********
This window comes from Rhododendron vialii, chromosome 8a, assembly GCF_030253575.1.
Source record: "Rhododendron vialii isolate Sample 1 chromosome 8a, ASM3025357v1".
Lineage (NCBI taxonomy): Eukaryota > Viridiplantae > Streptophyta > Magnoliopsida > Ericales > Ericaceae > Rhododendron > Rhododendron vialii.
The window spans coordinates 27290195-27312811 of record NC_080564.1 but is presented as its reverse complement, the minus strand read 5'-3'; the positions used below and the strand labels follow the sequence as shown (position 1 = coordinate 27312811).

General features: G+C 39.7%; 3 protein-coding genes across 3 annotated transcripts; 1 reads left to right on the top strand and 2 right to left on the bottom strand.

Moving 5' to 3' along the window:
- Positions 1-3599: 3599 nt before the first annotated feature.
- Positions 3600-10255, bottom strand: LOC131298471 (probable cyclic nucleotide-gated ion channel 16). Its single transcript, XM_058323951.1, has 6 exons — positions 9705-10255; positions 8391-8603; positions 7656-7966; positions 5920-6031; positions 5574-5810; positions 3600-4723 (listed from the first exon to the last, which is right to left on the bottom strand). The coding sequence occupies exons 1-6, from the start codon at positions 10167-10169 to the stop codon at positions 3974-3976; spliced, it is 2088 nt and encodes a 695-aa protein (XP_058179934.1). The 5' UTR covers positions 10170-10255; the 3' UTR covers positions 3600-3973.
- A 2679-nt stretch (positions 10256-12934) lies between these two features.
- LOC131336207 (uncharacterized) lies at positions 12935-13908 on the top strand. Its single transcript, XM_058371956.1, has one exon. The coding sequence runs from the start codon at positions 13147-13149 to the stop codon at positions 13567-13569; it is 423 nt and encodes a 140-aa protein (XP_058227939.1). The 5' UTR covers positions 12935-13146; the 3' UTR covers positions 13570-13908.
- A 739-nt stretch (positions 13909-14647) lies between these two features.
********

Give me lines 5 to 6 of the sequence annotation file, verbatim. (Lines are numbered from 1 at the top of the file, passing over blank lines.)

General features: G+C 39.7%; 3 protein-coding genes across 3 annotated transcripts; 1 reads left to right on the top strand and 2 right to left on the bottom strand.

Moving 5' to 3' along the window: